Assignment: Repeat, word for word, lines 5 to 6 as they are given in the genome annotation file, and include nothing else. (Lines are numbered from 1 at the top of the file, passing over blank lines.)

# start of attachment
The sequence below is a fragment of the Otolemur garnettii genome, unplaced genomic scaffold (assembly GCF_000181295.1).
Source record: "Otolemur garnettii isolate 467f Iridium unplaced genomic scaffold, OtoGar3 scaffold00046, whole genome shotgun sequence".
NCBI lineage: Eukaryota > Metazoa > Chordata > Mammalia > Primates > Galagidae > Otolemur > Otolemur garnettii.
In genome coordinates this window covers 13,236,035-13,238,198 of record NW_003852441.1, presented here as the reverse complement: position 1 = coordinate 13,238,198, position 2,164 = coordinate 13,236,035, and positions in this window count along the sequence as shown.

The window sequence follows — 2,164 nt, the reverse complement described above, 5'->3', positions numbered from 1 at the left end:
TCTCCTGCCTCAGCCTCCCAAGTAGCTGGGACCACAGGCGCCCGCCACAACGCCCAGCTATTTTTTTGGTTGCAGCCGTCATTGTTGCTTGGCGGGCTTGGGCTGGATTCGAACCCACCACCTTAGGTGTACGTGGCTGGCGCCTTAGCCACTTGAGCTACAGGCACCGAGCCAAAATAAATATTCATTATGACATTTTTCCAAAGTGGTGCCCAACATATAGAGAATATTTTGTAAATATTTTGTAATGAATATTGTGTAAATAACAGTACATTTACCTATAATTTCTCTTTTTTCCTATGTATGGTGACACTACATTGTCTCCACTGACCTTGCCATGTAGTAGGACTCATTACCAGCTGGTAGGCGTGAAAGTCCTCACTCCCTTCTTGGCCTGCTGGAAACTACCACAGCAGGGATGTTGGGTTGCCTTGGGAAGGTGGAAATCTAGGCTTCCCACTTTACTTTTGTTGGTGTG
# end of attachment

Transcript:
The window sequence follows — 2,164 nt, the reverse complement described above, 5'->3', positions numbered from 1 at the left end:
TCTCCTGCCTCAGCCTCCCAAGTAGCTGGGACCACAGGCGCCCGCCACAACGCCCAGCTATTTTTTTGGTTGCAGCCGTCATTGTTGCTTGGCGGGCTTGGGCTGGATTCGAACCCACCACCTTAGGTGTACGTGGCTGGCGCCTTAGCCACTTGAGCTACAGGCACCGAGCCAAAATAAATATTCATTATGACATTTTTCCAAAGTGGTGCCCAACATATAGAGAATATTTTGTAAATATTTTGTAATGAATATTGTGTAAATAACAGTACATTTACCTATAATTTCTCTTTTTTCCTATGTATGGTGACACTACATTGTCTCCACTGACCTTGCCATGTAGTAGGACTCATTACCAGCTGGTAGGCGTGAAAGTCCTCACTCCCTTCTTGGCCTGCTGGAAACTACCACAGCAGGGATGTTGGGTTGCCTTGGGAAGGTGGAAATCTAGGCTTCCCACTTTACTTTTGTTGGTGTG